Monday, September 25, 2017

Muddling Through Graphite

9/21/17 graphite on Canson bristol (photo reference)

I’ve had two sessions in graphite drawing so far, and it feels like slogging through mud. I thought it would be similar to everything I learned in my colored pencil class, with the only difference being an adjustment to monochrome. In fact, graphite is a very different animal.

I mentioned last time that I learned immediately how much grades can vary from brand to brand. In general, Japanese Tombow and Mitsubishi Hi-Uni are much softer, grade for grade, than Staedtler and Faber-Castell (I’m having déjà vu of when I discovered years ago that Japanese fountain pen nibs tend to be finer than their western counterparts). Learning something new each time I pick up a pencil is daunting. And as much as I love my Hi-Unis in the velvety softer grades, I’m not so sure about the harder ones. My instructor uses Staedtler exclusively, but I’m not sold on those, either. For now, I’m using a somewhat haphazard mix of both Japanese brands plus Staedtler to see which I like working with. (This is where it pays off to hoard lots of different types of pencils! I bought a few new Staedtlers in the harder grades, but other than those, I already owned everything I’m using in class so far.)

Another basic principle I’m learning is that, in general, graphite grades must be applied from one grade to the next to build value without skipping grades. For example, if I’m beginning to work on an area of medium tone, I can’t begin with a B or 2B or some other soft grade that I think will match the value. If I do, that first soft grade will expose too much of the paper’s texture, which will be much more difficult to cover later. So I have to start with a much harder grade to initially cover the tooth, then move up one grade, then another, until I eventually get to the value I want. In other words, value is built in two ways simultaneously: Each softer grade darkens the value, and each additional layer of graphite also darkens the value. (Edited 9/30: I expand on this more completely in my Sept. 30 post.

The gradual building of hue and value with multiple layers of colored pencil is similar to graphite, but with colored pencil I dont have to worry about the grade – only the hue. Who would have thought monochrome would be more complex than color, at least in this respect? 

Shown above is my work in progress (I think – not sure if it’s done); below is my source photo.

Reference photo by Suzanne Brooker


  1. Doesn't some of the complexity you're seeing come from your choice to use multiple pencil grades to provide value? Not saying it's wrong but identifying this as the cause can help.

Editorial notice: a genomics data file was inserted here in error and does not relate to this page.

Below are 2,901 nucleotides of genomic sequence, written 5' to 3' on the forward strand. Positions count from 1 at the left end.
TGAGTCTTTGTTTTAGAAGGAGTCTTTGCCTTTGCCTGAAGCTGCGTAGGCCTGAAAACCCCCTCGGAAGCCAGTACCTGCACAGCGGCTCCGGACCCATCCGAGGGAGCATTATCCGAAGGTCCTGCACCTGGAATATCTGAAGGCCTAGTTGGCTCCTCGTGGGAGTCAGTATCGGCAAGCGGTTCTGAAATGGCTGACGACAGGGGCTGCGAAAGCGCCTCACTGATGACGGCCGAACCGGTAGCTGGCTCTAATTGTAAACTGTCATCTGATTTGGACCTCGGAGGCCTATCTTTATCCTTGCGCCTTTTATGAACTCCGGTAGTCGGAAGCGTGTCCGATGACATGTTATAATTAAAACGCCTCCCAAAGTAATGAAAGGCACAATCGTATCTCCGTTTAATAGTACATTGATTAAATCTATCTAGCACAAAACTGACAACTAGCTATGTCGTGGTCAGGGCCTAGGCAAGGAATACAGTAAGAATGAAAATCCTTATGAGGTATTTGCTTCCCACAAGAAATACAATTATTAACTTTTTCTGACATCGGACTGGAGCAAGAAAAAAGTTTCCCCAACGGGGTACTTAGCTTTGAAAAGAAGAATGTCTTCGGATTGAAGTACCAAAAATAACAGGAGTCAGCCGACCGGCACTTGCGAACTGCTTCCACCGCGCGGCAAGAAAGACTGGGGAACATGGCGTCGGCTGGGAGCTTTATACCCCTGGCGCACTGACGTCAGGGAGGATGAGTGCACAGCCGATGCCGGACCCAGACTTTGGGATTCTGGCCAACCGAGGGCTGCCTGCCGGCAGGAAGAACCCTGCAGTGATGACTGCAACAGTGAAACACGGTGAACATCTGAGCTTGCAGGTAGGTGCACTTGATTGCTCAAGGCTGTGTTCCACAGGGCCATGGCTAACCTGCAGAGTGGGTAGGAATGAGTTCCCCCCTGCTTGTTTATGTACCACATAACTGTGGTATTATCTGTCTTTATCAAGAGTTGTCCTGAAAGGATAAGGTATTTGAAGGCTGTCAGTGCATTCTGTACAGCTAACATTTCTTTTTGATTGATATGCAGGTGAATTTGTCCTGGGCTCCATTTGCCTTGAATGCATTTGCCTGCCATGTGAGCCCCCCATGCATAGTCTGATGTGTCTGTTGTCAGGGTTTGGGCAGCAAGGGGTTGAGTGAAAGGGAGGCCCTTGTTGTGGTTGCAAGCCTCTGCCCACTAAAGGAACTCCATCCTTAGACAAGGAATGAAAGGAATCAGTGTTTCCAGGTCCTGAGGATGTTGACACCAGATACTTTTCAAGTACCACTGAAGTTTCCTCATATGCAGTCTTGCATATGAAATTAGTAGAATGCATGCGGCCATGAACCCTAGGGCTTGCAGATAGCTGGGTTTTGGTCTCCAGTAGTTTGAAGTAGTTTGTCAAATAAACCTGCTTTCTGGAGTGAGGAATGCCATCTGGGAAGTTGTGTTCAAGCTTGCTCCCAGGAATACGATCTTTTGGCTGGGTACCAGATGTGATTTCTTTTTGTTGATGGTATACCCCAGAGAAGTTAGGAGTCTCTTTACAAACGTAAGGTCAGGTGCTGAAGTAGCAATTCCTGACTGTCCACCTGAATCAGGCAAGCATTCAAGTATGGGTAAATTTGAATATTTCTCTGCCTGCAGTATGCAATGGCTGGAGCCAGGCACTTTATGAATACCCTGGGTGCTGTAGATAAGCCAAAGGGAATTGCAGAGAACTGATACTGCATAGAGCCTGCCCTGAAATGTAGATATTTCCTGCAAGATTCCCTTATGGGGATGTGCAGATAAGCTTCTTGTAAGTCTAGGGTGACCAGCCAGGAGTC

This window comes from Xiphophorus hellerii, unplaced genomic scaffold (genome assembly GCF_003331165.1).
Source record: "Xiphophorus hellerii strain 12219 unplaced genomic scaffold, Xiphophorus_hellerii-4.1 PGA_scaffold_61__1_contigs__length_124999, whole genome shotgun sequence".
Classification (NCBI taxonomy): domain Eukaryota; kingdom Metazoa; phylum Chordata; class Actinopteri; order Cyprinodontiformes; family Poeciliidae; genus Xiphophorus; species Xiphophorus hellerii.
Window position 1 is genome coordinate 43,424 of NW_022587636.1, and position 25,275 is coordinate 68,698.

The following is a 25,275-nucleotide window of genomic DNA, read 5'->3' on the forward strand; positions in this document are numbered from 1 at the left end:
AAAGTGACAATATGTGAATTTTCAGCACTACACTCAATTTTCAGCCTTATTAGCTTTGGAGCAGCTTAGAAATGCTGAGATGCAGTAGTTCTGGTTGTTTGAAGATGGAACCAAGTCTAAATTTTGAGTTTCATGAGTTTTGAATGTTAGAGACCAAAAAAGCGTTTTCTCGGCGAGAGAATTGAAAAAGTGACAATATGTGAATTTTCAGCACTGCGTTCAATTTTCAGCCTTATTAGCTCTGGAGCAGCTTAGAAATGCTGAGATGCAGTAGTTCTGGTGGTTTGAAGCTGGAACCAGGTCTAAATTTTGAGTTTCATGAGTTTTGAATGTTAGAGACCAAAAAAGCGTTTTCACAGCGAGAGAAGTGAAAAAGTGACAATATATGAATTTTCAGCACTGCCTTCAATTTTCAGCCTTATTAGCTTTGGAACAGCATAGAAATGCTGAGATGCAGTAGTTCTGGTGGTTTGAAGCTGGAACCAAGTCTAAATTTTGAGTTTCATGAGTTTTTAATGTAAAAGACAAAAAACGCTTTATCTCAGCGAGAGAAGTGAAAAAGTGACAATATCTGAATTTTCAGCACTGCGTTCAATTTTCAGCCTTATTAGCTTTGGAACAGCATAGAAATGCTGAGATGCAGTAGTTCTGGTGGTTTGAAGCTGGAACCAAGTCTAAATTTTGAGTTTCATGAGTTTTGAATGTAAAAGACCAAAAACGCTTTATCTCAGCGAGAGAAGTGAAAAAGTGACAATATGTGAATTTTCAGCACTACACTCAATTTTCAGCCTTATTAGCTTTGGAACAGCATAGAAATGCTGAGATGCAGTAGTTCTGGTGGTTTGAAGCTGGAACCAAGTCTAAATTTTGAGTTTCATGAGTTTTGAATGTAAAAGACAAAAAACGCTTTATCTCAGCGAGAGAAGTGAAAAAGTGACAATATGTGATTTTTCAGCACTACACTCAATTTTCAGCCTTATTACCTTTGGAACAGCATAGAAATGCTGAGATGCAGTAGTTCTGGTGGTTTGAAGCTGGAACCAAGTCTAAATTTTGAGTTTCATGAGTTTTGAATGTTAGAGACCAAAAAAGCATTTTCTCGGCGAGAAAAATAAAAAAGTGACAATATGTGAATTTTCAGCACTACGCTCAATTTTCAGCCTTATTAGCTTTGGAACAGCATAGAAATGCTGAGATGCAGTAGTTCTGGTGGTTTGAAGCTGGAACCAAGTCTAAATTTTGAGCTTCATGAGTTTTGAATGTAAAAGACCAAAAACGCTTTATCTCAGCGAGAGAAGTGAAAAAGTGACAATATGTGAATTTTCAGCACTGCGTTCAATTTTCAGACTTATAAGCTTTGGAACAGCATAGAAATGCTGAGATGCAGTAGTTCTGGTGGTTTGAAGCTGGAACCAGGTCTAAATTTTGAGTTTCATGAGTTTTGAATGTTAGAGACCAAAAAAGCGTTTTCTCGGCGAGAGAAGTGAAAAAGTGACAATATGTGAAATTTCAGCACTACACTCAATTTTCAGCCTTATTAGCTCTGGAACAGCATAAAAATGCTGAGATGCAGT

With colored pencils you build tone by repeatedly using a soft pencil to build that tone, with fewer layers generating a lighter tone and more layers a darker tone. And, just like graphite there's a finite 'darkest' and 'lightest' you can get from any pencil. But a skilled pencil artist can take a 2B pencil and achieve the tonal range you have in your sketch.

    Have you watched the 5-pencil method guy on YouTube? More detailed than you're after but the videos where he outlines his method may prove useful to you.

    1. Eventually I would like to get to the point where I could use only one or two grades and still achieve any value I want. But for now I'm just following instructions. ;-) My instructor has us start with 2H and go from there with almost every tone.

  2. Sounds like a long process to get the correct value. Good for you for keeping after this.

  3. Hi Tina,

    There are many different ways to approach drawing with graphite. I'm not a fan of the harder pencil to softer pencil method because it makes things more complicated than they need to be. Also, hard pencils "etch" lines into your paper if you press too hard with them and then you can't get rid of them. You could probably do everything with a B/2B, 4B, and 6/8B. Or even just a 2B or 4B.

    In the drawing above, I think you should push your darks way more. I don't see enough contrast between dark and light. If you don't want to experiment on what you've got, make a photocopy (or several) and experiment on them.

    YMMV, of course. :)

    1. Thanks for your feedback, Janine! For now, I'm following my instructor's methods, and we'll see where I go with them! Or not. ;-)

      - Tina

  4. It seems a medium that requires lots of patience to get to the right value!


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